REPORT ON MEETING ‘CYCLES AND TRAINS – THE NEXT DECADE ON THAMESLINK’
Tuesday 23 October 2018, Dagnall Street Baptist Church, St Albans
Presentation by Larry Heyman, Local Development Manager, Thameslink & Great Northern, Govia Thameslink Railway (GTR)
The meeting began with STACC’s AGM. STACC Chair John Metcalf then introduced Larry Heyman.
Larry began his presentation by apologising for the severe disruption to services since May when the new timetable was introduced. This was primarily caused by the planning being concentrated into a far shorter period than was needed for the biggest timetable change ever. The interim report by the Office of Rail and Road (ORR), which he said was fair and balanced, was critical of GTR, Network Rail, the Department for Transport, and the Office of Rail and Road. A National Programme Management office is being established to oversee all Train Operating Companies’ timetable changes in future.
An interim timetable was introduced on 15 July to stabilise the service, and further changes will be made on 10 December to bring services to the point where they should have been in May.
He paid tribute to the front-line staff and station managers who had been under immense pressure, and advised anyone who had been affected to claim compensation.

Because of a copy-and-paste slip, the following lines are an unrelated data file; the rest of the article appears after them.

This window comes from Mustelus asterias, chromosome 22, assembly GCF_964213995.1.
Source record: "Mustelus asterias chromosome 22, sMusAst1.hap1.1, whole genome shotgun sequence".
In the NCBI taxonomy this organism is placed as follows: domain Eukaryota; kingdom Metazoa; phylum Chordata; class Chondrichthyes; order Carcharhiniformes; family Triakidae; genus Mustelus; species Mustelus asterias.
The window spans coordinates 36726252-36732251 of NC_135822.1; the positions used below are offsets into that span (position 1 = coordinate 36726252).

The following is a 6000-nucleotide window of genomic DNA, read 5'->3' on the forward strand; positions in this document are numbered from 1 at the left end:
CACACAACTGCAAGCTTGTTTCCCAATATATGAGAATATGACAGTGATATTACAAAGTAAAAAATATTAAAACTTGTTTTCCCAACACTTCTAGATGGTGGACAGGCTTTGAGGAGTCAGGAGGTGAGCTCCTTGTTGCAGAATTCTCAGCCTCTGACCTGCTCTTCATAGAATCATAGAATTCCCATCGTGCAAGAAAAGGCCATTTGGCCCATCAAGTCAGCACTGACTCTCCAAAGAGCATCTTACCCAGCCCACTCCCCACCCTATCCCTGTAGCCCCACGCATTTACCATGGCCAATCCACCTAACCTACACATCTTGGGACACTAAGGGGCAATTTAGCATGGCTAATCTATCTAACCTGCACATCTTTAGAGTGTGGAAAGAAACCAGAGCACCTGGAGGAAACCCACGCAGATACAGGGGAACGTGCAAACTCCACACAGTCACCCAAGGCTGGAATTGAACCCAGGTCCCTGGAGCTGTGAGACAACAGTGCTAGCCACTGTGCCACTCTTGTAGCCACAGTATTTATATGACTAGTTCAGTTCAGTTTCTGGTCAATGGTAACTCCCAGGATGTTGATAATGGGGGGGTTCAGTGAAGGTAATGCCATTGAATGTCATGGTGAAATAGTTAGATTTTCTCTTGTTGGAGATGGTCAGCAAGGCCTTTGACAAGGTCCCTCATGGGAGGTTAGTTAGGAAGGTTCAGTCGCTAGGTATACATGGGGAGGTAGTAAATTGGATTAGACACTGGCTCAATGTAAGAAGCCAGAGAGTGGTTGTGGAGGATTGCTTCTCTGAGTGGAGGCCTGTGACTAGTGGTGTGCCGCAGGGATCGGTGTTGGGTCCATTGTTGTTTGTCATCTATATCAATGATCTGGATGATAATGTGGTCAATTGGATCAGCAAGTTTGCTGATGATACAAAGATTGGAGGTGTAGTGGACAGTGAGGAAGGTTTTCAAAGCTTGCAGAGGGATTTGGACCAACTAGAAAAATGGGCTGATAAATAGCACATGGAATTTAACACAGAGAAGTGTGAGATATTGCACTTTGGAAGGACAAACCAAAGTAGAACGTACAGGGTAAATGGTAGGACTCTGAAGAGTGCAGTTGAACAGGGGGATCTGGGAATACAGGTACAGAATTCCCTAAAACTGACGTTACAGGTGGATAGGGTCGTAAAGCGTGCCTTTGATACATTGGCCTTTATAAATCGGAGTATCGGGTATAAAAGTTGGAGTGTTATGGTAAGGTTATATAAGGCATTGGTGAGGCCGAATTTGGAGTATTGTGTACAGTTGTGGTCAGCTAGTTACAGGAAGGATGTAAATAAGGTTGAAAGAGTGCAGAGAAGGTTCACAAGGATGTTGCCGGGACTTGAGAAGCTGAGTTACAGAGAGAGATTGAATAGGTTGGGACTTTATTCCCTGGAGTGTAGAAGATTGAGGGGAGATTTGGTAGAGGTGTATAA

Turning to the main topic of cycles and trains, Larry then outlined the planning being developed for Harpenden Station. There are currently 548 cycle parking spaces (compared to 182 in 2006). There is no space on the Western side of the station for more cycle parking so extra space will have to be provided on the Eastern side. A two-storey car parking deck for 220 cars is currently being planned for the Eastern side, primarily to relieve pressure on nearby Council-operated car parks where may commuters park at present, as the Station car park is full every day by about 8.15am. Discussions are underway between GTR, Network Rail and St Albans District Council. Better access to the Eastern side, particularly for pedestrians and cyclists, is part of the package. It is also hoped to provide pedestrian and cycle access to Aysgarth Close, and GTR, Network Rail and St Albans City & District Council will be working with local residents on this.
St Albans City Station has also seen a massive increase in cycle parking, from 396 spaces in 2006 to the current 1116, second only to Cambridge, which has over 3000 spaces. Up to 800 cyclists use these spaces every day, making up about 6% of commuters. The total number of cycling commuters is closer to 6.5% thanks to those using Bromptons and other folding bikes. Larry and STACC’s John Metcalf had carried out a walk-over survey a few weeks ago, which Larry had appreciated – he wants to work with STACC.
Larry then outlined the £5m+ redevelopment of the Station, currently submitted for Planning Approval. Work would take 12 months. On the Ridgmont Road side of the Station the existing glazed entrance would be replaced by much larger structure with 50% more ticket gates, public toilets, and a secure cycle hub. There would also be a new train drivers’ depot, allowing more efficient rostering with drivers based at St Albans (and also Cricklewood). The structure currently being built in the car park is the prefabricated drivers’ depot.